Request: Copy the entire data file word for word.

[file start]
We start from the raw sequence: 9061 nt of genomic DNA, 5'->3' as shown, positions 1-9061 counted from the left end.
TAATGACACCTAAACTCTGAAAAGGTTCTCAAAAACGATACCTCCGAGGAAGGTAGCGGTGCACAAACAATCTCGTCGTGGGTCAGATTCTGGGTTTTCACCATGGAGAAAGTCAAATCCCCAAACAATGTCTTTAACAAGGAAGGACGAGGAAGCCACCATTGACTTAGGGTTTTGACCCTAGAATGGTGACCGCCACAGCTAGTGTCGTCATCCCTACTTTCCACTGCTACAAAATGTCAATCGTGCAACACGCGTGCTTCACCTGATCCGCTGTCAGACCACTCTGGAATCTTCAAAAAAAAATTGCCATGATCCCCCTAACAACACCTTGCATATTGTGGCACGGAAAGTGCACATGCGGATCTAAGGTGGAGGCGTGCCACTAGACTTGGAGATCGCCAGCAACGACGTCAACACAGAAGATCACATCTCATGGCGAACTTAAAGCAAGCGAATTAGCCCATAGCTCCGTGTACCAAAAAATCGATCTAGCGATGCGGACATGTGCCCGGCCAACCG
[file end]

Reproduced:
We start from the raw sequence: 9061 nt of genomic DNA, 5'->3' as shown, positions 1-9061 counted from the left end.
TAATGACACCTAAACTCTGAAAAGGTTCTCAAAAACGATACCTCCGAGGAAGGTAGCGGTGCACAAACAATCTCGTCGTGGGTCAGATTCTGGGTTTTCACCATGGAGAAAGTCAAATCCCCAAACAATGTCTTTAACAAGGAAGGACGAGGAAGCCACCATTGACTTAGGGTTTTGACCCTAGAATGGTGACCGCCACAGCTAGTGTCGTCATCCCTACTTTCCACTGCTACAAAATGTCAATCGTGCAACACGCGTGCTTCACCTGATCCGCTGTCAGACCACTCTGGAATCTTCAAAAAAAAATTGCCATGATCCCCCTAACAACACCTTGCATATTGTGGCACGGAAAGTGCACATGCGGATCTAAGGTGGAGGCGTGCCACTAGACTTGGAGATCGCCAGCAACGACGTCAACACAGAAGATCACATCTCATGGCGAACTTAAAGCAAGCGAATTAGCCCATAGCTCCGTGTACCAAAAAATCGATCTAGCGATGCGGACATGTGCCCGGCCAACCG